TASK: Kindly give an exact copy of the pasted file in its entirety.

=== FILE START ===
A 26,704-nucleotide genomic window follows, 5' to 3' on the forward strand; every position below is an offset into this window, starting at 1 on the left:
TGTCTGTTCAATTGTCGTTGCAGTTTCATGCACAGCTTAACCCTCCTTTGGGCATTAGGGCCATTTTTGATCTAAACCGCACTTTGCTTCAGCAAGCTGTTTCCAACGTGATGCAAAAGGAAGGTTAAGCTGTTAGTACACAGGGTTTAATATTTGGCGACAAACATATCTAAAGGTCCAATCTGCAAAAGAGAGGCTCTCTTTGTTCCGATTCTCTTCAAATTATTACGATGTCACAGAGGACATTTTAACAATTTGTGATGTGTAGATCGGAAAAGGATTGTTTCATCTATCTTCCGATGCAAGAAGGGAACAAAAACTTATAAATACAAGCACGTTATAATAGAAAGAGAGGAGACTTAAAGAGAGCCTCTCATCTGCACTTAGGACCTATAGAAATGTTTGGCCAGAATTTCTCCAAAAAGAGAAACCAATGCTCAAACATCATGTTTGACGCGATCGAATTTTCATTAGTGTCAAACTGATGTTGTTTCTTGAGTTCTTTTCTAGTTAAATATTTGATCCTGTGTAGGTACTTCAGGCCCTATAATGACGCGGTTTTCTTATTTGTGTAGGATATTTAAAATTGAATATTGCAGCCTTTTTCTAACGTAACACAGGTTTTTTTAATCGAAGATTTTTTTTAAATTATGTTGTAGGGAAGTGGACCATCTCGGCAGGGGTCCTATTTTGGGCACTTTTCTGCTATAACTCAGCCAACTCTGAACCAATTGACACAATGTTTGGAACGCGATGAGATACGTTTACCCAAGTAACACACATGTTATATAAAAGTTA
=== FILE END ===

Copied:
A 26,704-nucleotide genomic window follows, 5' to 3' on the forward strand; every position below is an offset into this window, starting at 1 on the left:
TGTCTGTTCAATTGTCGTTGCAGTTTCATGCACAGCTTAACCCTCCTTTGGGCATTAGGGCCATTTTTGATCTAAACCGCACTTTGCTTCAGCAAGCTGTTTCCAACGTGATGCAAAAGGAAGGTTAAGCTGTTAGTACACAGGGTTTAATATTTGGCGACAAACATATCTAAAGGTCCAATCTGCAAAAGAGAGGCTCTCTTTGTTCCGATTCTCTTCAAATTATTACGATGTCACAGAGGACATTTTAACAATTTGTGATGTGTAGATCGGAAAAGGATTGTTTCATCTATCTTCCGATGCAAGAAGGGAACAAAAACTTATAAATACAAGCACGTTATAATAGAAAGAGAGGAGACTTAAAGAGAGCCTCTCATCTGCACTTAGGACCTATAGAAATGTTTGGCCAGAATTTCTCCAAAAAGAGAAACCAATGCTCAAACATCATGTTTGACGCGATCGAATTTTCATTAGTGTCAAACTGATGTTGTTTCTTGAGTTCTTTTCTAGTTAAATATTTGATCCTGTGTAGGTACTTCAGGCCCTATAATGACGCGGTTTTCTTATTTGTGTAGGATATTTAAAATTGAATATTGCAGCCTTTTTCTAACGTAACACAGGTTTTTTTAATCGAAGATTTTTTTTAAATTATGTTGTAGGGAAGTGGACCATCTCGGCAGGGGTCCTATTTTGGGCACTTTTCTGCTATAACTCAGCCAACTCTGAACCAATTGACACAATGTTTGGAACGCGATGAGATACGTTTACCCAAGTAACACACATGTTATATAAAAGTTA